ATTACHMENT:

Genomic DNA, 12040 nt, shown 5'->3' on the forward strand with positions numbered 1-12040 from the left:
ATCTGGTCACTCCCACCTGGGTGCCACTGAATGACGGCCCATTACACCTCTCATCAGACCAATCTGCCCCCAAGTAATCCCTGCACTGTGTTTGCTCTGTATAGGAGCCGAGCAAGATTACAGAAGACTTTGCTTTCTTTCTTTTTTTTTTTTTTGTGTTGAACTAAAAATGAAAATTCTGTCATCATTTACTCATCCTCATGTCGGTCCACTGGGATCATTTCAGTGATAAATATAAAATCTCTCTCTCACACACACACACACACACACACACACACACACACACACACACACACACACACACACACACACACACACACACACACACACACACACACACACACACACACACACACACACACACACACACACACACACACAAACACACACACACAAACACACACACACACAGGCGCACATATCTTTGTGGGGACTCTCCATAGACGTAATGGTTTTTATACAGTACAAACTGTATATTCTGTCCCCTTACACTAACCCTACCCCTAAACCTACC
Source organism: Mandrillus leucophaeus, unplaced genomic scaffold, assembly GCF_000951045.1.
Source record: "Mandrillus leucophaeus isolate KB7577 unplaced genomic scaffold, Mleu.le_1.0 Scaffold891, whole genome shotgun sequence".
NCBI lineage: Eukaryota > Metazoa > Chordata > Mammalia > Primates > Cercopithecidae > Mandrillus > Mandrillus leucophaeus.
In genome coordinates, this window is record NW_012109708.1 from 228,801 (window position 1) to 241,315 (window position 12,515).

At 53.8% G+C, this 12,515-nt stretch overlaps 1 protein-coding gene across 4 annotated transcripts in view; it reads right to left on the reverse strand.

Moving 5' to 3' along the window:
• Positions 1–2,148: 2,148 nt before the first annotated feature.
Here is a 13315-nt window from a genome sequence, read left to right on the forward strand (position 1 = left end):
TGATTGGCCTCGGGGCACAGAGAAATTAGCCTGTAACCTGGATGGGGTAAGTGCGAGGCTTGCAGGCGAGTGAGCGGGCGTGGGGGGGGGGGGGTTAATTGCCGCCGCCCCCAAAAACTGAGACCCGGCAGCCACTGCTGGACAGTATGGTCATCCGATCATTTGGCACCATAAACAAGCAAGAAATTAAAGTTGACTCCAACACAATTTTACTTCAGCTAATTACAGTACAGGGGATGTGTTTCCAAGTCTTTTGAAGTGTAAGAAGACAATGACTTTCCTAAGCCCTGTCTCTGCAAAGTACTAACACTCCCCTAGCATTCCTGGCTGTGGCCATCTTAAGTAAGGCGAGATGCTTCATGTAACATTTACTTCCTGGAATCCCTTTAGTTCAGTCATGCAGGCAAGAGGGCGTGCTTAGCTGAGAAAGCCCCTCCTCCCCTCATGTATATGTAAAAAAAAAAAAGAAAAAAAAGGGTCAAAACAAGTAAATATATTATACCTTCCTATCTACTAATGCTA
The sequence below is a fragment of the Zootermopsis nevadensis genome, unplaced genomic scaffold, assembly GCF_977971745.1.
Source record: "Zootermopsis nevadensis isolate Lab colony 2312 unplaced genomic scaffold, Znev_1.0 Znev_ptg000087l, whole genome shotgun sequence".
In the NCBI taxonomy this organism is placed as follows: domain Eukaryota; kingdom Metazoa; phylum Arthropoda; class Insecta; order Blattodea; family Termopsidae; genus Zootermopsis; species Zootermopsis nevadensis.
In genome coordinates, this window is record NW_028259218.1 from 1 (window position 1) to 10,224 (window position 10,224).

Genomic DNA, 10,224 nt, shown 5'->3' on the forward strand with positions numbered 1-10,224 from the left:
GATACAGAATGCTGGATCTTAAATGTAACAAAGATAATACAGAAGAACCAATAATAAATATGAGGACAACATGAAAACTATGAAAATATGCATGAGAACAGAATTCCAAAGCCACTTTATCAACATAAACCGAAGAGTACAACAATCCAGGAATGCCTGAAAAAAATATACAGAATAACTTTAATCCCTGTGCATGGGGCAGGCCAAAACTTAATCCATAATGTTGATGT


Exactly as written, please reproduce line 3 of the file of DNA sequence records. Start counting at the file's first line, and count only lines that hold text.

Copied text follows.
Source organism: Mandrillus leucophaeus, unplaced genomic scaffold, assembly GCF_000951045.1.